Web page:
Wednesday, February 10, 2010

An Exit Rule as an Exit Strategy for Monetary Policy

Today’s hearing at the House Committee on Financial Services on “Unwinding Emergency Federal Reserve Liquidity Programs and Implications for Economic Recovery” was cancelled because of snow. The hearing was to focus on whether the Fed’s extraordinary measures have worked and on an exit strategy from these measures. Ben Bernanke was to testify at the hearing and according to press reports he was to discuss the Fed’s exit strategy. His testimony will be posted on the Fed’s website.

I was asked to be a witness at the same hearing on a panel following Ben Bernanke’s testimony. Witnesses were asked to give an assessment of whether the extraordinary measures have worked and what is an appropriate policy for unwinding them. Here is the paper which I originally prepared for the hearing; it represents what I would have presented.

The term “exit rule” emphasizes that an exit strategy should describe how reserves and the Fed’s portfolio composition are to be adjusted over time in a predictable way in order to achieve the exit, much like a policy rule for the interest rate. I also propose a particular exit rule that might help policymakers develop such a strategy. It will be interesting to see whether the exit strategy in Ben Bernanke’s testimony has such predictable features.

Thursday, February 4, 2010

The Macroeconomics of Education

The new study by my colleague Rick Hanushek and his coauthor Ludger Woessmann shows that bringing US education levels up to the level of Finland would raise real GDP by over $100 trillion measured in present discounted value terms over the next 80 years. Here is the chart from their paper with billions of US dollars on the vertical axis. Even in these days of trillion dollar rescue packages and growing debt burden on our grandchildren, $100 trillion is a lot of income, and the comparison with Finland shows that it is feasible.

Tuesday, February 2, 2010

One Year Later and More Evidence that the Stimulus is Not Working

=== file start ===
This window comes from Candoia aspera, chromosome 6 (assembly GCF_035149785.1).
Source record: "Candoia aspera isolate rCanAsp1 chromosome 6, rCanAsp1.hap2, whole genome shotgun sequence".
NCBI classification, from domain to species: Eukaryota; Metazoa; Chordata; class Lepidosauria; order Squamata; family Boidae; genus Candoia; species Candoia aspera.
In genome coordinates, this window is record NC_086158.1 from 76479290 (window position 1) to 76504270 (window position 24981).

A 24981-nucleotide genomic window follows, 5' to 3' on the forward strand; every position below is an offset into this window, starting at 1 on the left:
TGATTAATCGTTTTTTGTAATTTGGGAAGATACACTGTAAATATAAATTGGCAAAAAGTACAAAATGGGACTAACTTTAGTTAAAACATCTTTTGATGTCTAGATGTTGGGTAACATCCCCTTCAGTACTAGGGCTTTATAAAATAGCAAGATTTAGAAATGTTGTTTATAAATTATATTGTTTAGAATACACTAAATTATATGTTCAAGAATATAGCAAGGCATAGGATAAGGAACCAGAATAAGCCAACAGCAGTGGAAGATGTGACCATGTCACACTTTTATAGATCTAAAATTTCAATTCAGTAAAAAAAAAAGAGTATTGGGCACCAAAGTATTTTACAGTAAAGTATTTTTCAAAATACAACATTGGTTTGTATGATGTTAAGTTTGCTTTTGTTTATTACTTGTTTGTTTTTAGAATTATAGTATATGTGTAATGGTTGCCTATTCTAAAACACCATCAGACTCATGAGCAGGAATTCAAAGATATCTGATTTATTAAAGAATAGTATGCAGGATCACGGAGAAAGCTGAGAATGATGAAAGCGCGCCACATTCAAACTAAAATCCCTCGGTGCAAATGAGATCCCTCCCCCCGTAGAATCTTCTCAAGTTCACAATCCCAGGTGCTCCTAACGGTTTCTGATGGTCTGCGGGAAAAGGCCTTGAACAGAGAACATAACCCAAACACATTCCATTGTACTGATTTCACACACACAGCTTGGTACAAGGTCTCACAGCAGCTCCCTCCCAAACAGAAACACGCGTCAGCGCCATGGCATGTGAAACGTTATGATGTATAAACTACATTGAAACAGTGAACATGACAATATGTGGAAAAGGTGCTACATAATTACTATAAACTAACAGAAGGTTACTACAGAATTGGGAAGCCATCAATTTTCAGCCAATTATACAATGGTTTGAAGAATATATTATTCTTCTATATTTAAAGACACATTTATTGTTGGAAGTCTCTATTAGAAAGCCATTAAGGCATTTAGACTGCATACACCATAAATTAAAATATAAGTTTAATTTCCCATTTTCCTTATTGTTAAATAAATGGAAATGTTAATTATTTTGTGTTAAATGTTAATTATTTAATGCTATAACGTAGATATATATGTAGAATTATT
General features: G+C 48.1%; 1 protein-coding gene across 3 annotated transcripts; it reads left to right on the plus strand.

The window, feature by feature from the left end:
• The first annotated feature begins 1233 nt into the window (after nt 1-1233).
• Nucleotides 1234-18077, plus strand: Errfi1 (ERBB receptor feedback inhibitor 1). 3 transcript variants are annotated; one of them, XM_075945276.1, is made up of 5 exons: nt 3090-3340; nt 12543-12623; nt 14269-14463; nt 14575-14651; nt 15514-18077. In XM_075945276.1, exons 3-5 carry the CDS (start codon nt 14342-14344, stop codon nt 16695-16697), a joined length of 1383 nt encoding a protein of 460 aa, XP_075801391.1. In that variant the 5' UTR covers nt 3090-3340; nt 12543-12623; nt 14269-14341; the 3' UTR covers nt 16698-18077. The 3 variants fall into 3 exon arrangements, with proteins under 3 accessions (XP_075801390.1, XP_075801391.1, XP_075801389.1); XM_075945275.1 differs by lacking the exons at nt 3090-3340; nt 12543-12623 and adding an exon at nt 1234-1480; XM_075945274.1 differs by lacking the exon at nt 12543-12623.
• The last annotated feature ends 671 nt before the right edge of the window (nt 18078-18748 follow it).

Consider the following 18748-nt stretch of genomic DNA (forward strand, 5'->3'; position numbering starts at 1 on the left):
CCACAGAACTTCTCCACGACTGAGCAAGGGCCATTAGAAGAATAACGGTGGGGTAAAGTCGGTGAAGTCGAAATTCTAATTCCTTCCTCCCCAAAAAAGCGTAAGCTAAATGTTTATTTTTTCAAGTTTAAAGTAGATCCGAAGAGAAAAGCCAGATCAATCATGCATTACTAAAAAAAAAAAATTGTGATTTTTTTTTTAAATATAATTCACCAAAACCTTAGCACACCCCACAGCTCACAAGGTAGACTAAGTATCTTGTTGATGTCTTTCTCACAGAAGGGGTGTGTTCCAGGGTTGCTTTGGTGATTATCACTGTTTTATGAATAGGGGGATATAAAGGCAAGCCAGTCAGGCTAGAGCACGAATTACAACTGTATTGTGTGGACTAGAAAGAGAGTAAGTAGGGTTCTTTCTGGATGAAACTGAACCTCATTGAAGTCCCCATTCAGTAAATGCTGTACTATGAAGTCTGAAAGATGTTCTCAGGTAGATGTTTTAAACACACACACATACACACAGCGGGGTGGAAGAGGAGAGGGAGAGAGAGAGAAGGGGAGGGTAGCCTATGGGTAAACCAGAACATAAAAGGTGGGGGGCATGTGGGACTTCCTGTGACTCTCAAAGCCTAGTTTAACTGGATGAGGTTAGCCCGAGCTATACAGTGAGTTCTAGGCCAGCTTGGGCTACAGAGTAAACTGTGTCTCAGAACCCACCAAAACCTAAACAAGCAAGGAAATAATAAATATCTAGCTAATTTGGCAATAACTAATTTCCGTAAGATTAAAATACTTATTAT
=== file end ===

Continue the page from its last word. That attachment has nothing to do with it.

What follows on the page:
Friday’s data release from the Bureau of Economic Analysis (BEA) shows that real GDP growth rebounded to 5.7 percent in the fourth quarter from 2.2 percent in the third quarter of last year. The rebound was sharper when compared with the -6.4 percent decline in the first quarter and -0.7 percent decline in the second quarter.

How much of the rebound was due to the “stimulus package" passed in February of last year? I have shown in a previous post that the increased transfer payments to individuals and temporary tax rebates had virtually no impact in jump-starting consumption. But what about the increase in government purchases in the stimulus package? A look at the details in the GDP report of Friday shows that changes in government purchases have had virtually no effect. The turn-around in growth has been mainly due to private investment. Four simple graphs illustrate this.

Recall that GDP is the sum of Consumption plus Investment plus Net Exports plus Government Purchases. Thus the growth of GDP can be decomposed into contributions due to each of these four components. Table 2 of the BEA data release reports these contributions, and I summarize them in the four charts. In each chart the blue line shows the growth rate of real GDP from the start of the recession. You can clearly see the decline in growth in the recession and then the start of the rebound. In the first chart the red line shows the contribution from investment. It explains most of the recession and the rebound. In the next chart you see the contribution of consumption, which plays a noticeable but considerably smaller role. The third chart shows the contribution of net exports, which explains some of the smaller movements in early 2008. The fourth chart shows the contribution of government purchases. I have focused on non-defense federal plus state and local purchases because defense spending was not part of the stimulus (adding in defense does not change the story). Note that none of the action in real GDP growth is due to government purchases. In other words during the entire first year of the stimulus package, the contribution of government purchases to change in real GDP growth is virtually nil. There is no evidence here that the stimulus has worked either to raise GDP growth or to create jobs.